Trek partners with UW–Madison to show health, climate benefits of bicycling

A cyclist riding in the bike lane on University Avenue in Madison

Two colliding crises pose a grave threat to human health: One is the rapid rise of chronic disease worldwide. The other is the global climate crisis.

A cyclist riding in the bike lane on University Avenue in Madison
Research shows cycling can save lives and improve climate outcomes. (Photo by Bryce Richter /UW-Madison)

In a white paper released today, the Health-Oriented Transportation (HOT) team at the University of Wisconsin-Madison Global Health Institute (GHI) shows that walking and cycling instead of driving can avert thousands of deaths due to chronic disease in the United States and improve the environment.

“It is clear that increasing active transportation, and in particular cycling, will bring about significant health benefits through increased physical activity, reduced air pollution and increased resistance to communicable disease,” the report concludes.

Currently, less than one percent of trips are taken by bicycle in most U.S. cities. Increasing that percentage to 40 percent, as in the city of Amsterdam in the Netherlands, would reduce U.S. deaths by 70,000 a year, the HOT research shows.

Though the U.S. is not expected to achieve the Amsterdam standard anytime soon, the analysis shows significant health gains at lower levels of ridership. The findings show that increasing the nationwide rate of bicycling to six percent of trips—the same rate as in Madison—would have significant impact:

  • Reducing deaths from chronic disease in the U.S. by 20,000 a year
  • Leading to 28,000 fewer cases of cardiovascular disease and 22,000 fewer cases of diabetes a year
  • Improving air quality to save $780 million a year in health costs and avert about 7,000 days of work lost to illness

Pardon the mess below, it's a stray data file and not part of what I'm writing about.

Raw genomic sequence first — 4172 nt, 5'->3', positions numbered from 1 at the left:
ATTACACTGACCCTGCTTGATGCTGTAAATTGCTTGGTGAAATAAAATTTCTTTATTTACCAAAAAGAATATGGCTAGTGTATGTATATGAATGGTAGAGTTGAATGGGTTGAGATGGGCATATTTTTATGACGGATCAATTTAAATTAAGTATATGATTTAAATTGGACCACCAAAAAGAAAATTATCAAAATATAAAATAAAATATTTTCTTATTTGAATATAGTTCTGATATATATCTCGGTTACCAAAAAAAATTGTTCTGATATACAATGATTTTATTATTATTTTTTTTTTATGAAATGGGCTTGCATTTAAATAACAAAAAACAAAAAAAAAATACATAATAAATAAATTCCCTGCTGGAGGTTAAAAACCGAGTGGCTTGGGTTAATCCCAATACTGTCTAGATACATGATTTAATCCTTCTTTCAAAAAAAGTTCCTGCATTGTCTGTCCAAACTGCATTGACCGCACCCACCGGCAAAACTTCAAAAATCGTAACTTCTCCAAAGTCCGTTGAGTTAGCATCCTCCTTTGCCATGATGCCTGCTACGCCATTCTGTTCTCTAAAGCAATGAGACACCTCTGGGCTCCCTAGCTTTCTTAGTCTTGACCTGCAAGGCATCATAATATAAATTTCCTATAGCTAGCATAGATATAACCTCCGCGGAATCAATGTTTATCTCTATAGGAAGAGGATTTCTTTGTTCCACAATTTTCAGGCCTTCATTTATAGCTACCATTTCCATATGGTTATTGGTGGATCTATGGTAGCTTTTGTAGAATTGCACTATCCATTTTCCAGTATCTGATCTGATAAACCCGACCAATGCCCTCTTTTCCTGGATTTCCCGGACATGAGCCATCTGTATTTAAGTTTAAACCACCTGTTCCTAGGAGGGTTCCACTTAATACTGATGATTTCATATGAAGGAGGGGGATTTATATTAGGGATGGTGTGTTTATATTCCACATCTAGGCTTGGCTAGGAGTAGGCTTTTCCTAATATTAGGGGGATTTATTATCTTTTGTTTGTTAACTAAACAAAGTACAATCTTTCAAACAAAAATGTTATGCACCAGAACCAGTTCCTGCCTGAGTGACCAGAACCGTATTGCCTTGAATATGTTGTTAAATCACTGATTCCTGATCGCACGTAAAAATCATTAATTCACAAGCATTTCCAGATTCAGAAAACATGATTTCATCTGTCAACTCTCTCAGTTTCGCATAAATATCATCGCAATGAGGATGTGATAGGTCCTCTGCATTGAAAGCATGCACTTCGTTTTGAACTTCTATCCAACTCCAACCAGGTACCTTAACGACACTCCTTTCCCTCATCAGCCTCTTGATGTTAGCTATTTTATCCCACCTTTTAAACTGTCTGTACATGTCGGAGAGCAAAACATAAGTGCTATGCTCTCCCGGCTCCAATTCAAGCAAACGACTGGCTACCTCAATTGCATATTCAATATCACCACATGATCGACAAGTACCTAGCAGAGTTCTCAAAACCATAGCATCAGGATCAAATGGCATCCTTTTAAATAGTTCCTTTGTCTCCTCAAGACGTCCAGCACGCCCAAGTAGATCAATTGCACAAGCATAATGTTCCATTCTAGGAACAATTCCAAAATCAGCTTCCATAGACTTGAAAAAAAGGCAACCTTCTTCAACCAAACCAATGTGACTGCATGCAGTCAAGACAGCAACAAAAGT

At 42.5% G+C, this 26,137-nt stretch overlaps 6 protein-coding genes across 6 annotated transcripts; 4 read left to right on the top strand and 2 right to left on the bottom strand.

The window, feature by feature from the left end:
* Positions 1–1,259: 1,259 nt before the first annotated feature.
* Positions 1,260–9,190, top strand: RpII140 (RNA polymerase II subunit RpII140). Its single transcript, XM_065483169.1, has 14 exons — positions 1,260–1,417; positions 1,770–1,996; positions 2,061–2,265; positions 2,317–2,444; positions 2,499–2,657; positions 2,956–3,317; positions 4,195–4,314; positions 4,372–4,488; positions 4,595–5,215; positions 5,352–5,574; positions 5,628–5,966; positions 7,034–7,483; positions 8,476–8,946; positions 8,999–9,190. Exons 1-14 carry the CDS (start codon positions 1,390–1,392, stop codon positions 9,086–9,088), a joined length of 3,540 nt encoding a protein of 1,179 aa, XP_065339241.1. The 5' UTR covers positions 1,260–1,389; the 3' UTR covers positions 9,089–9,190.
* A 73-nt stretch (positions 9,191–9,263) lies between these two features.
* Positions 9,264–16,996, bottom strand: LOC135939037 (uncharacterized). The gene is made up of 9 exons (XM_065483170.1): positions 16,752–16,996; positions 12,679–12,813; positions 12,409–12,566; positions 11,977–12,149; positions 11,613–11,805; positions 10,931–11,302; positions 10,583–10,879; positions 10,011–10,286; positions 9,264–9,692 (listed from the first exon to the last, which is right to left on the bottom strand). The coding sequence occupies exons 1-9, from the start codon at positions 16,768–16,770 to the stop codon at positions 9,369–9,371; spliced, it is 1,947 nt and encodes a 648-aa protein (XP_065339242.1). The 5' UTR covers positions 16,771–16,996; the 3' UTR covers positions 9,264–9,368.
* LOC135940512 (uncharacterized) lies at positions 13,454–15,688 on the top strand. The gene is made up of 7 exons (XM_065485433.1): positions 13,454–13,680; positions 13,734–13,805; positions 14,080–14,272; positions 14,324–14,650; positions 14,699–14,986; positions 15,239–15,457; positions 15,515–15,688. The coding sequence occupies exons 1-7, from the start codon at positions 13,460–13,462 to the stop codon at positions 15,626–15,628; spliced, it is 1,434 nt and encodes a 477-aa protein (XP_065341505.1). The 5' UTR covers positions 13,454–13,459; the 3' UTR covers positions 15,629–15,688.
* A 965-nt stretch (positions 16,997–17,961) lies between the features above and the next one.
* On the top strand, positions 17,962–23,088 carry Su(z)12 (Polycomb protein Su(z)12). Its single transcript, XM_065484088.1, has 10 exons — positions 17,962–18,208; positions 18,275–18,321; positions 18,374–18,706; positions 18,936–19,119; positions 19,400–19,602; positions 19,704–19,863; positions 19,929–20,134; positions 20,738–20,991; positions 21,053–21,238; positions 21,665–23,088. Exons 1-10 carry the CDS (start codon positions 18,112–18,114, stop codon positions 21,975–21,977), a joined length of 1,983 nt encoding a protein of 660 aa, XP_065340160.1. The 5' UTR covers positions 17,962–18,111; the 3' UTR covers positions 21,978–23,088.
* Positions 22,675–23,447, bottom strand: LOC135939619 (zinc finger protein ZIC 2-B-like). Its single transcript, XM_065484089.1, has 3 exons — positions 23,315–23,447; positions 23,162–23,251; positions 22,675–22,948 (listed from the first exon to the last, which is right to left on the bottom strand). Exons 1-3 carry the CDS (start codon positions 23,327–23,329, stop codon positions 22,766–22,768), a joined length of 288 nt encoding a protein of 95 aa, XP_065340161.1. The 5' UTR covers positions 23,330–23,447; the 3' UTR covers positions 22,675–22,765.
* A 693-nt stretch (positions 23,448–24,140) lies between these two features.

• Providing about $1.2 billion a year in global benefits due to climate change mitigation

“One of the best ways to improve our nation’s health, while at the same time lessening our contribution to climate change, is for more people to leave their car behind and hop on a bike instead,” says GHI Director Jonathan Patz, the John P. Holton Chair of Health and Environment. “Transportation is our nation’s largest greenhouse gas emitting sector, contributing to the global climate crisis and health challenges. Increasing the percentage of cycling means reducing the number of trips made by automobile, which can have further positive impacts.”

The data analysis was partially funded by Trek Bicycle that looked to HOT’s data modeling and analysis expertise to estimate the health benefits of increased commuter cycling in terms of all causes of death, cardiovascular disease, colon cancer, breast cancer, depression and dementia. The increase in cycling during the COVID-19 pandemic provided a distinct scenario and data set to compare to pre-pandemic activity. HOT also tested other scenarios, looking at different outcomes based on the percent of trips taken by bicycle. The team looked at the health and climate benefits due to better air quality from reduced car miles.

Trek sees the findings as more reasons to reduce automobile use.

“The benefit of being a bike company is that we make a product that can make a positive impact on the world,” says Eric Bjorling at Trek Bicycle. “Riding a bike is not only fun, but has enormous physical health benefits and can offset carbon emissions when you replace a car trip with a bike trip. It’s always been our mission to get more people on bikes, especially since riding is climate action and it’s an easy, low impact way to stay physically active.”

Read the Bicycling, Climate and Health White Paper here.

Original story by Ann Grauvogl for the Global Health Institute.